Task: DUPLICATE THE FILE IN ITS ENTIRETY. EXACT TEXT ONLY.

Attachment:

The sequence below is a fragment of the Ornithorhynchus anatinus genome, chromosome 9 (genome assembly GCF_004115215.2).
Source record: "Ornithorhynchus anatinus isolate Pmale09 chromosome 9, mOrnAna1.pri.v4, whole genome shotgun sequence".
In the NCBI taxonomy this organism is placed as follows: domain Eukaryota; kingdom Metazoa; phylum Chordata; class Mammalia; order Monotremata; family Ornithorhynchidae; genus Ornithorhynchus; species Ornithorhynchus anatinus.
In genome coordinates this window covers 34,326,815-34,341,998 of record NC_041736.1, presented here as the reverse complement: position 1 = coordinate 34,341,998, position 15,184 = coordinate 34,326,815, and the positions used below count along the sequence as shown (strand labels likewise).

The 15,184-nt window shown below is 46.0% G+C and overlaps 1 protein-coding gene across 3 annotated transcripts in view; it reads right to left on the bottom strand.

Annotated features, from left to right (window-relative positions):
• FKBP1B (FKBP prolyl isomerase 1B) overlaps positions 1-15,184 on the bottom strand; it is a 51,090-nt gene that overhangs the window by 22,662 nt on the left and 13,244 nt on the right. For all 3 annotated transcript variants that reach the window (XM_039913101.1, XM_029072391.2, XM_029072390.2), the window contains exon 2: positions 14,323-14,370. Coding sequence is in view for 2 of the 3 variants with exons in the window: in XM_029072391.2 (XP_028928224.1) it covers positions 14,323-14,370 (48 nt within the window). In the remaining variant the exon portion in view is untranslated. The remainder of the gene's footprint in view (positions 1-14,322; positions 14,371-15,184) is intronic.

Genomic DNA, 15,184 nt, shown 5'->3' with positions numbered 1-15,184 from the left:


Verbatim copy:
The sequence below is a fragment of the Ornithorhynchus anatinus genome, chromosome 9 (genome assembly GCF_004115215.2).
Source record: "Ornithorhynchus anatinus isolate Pmale09 chromosome 9, mOrnAna1.pri.v4, whole genome shotgun sequence".
In the NCBI taxonomy this organism is placed as follows: domain Eukaryota; kingdom Metazoa; phylum Chordata; class Mammalia; order Monotremata; family Ornithorhynchidae; genus Ornithorhynchus; species Ornithorhynchus anatinus.
In genome coordinates this window covers 34,326,815-34,341,998 of record NC_041736.1, presented here as the reverse complement: position 1 = coordinate 34,341,998, position 15,184 = coordinate 34,326,815, and the positions used below count along the sequence as shown (strand labels likewise).

The 15,184-nt window shown below is 46.0% G+C and overlaps 1 protein-coding gene across 3 annotated transcripts in view; it reads right to left on the bottom strand.

Annotated features, from left to right (window-relative positions):
• FKBP1B (FKBP prolyl isomerase 1B) overlaps positions 1-15,184 on the bottom strand; it is a 51,090-nt gene that overhangs the window by 22,662 nt on the left and 13,244 nt on the right. For all 3 annotated transcript variants that reach the window (XM_039913101.1, XM_029072391.2, XM_029072390.2), the window contains exon 2: positions 14,323-14,370. Coding sequence is in view for 2 of the 3 variants with exons in the window: in XM_029072391.2 (XP_028928224.1) it covers positions 14,323-14,370 (48 nt within the window). In the remaining variant the exon portion in view is untranslated. The remainder of the gene's footprint in view (positions 1-14,322; positions 14,371-15,184) is intronic.

Genomic DNA, 15,184 nt, shown 5'->3' with positions numbered 1-15,184 from the left: